There’s something quite funny about this generation. A lot of people criticize people of Generation Y — my generation — of being spoiled. Apparently, Gen Y doesn’t know the value of hard work, since our parents bought us everything, and never asked anything in return. Well, fellow children of baby boomers, I’m about to burst your bubble. The joke’s on us. Our parents may have bought us everything in our wonder years, but we’re going to have to pay it all back in our golden years. Our parents left us a debt.
Don’t fret though, it won’t be difficult to fix it. That is, if the politicians listen to my advice. YoIn order for us to pay back the debt that our profligate parents wracked up, we’ll have to be a lot more productive than they were. But how do we do this? We need what economists refer to as “Pro Growth Policies”. There are two schools of thought when it comes to running balanced budgets. One says that you can just raise taxes to increase revenue, balancing the books. The problem with this, is that taxes also slow down the economy. Compounding this over time means that while you might balance the books in the short term, your tax base actually shrinks. That’s why a province like Quebec, with the highest taxes in Canada, is one of the poorest jurisdictions in North America. On the other hand, there is the idea of bringing in policies that increase economic growth. While with the latter option, the book might not get balanced in the short term, the tax base will grow over time, and the budget will, eventually, balance.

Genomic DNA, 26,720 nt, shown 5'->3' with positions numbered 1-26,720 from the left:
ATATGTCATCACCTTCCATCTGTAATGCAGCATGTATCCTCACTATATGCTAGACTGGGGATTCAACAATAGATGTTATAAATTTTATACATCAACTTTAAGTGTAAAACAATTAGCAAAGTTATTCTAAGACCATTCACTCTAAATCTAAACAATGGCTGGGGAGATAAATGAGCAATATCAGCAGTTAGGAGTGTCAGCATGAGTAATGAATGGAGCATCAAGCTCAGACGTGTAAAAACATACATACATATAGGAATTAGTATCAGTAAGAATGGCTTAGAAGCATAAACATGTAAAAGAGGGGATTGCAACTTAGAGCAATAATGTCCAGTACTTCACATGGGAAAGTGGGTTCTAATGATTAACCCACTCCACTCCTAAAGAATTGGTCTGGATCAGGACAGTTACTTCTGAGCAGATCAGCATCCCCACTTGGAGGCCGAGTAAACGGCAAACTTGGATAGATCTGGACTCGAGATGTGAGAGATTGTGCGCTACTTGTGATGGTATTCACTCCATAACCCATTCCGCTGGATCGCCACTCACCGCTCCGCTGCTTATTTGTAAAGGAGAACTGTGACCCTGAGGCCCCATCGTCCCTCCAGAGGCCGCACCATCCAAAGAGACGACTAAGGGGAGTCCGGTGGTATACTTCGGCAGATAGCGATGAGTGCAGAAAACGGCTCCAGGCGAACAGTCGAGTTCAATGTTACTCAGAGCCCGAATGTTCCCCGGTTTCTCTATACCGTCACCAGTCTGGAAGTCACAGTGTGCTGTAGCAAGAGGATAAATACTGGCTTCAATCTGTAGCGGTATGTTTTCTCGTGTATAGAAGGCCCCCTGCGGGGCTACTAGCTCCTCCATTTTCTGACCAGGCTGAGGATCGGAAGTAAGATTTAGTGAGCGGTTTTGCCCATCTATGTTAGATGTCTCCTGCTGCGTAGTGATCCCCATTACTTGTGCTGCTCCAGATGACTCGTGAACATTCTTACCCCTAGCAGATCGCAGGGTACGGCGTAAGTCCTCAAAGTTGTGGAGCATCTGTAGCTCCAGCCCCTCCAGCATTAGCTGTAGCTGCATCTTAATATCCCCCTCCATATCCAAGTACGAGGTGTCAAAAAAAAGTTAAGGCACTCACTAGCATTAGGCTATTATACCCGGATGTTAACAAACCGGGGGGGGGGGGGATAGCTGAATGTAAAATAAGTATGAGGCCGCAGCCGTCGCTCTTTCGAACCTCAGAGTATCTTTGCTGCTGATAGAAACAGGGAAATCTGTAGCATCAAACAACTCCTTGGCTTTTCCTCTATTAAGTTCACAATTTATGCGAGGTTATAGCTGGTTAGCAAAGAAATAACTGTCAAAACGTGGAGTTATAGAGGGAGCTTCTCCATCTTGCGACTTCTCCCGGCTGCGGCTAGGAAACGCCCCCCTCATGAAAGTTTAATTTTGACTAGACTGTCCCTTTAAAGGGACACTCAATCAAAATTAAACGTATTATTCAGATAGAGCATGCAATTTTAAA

To put it simply, the Pro-Growth School is correct. There aren’t any examples of countries that were able to balance their budgets using tax increases alone. So what can Canada do? Many will say we need do nothing. Our books will balance within the next four years anyway, then it’s just a matter of time before we eliminate our debt. Unfortunately, governments rarely run massive surpluses, at least not in comparison to their deficits. Governments often run deficits of an upwards of 3 or 4% of GDP, with surpluses barely clearing 1%. We will never run surpluses long enough to pay off our debt, especially if the next recession forces us to bring in another stimulus plan. This is why we need some Pro-Growth tax reform right here in Canada.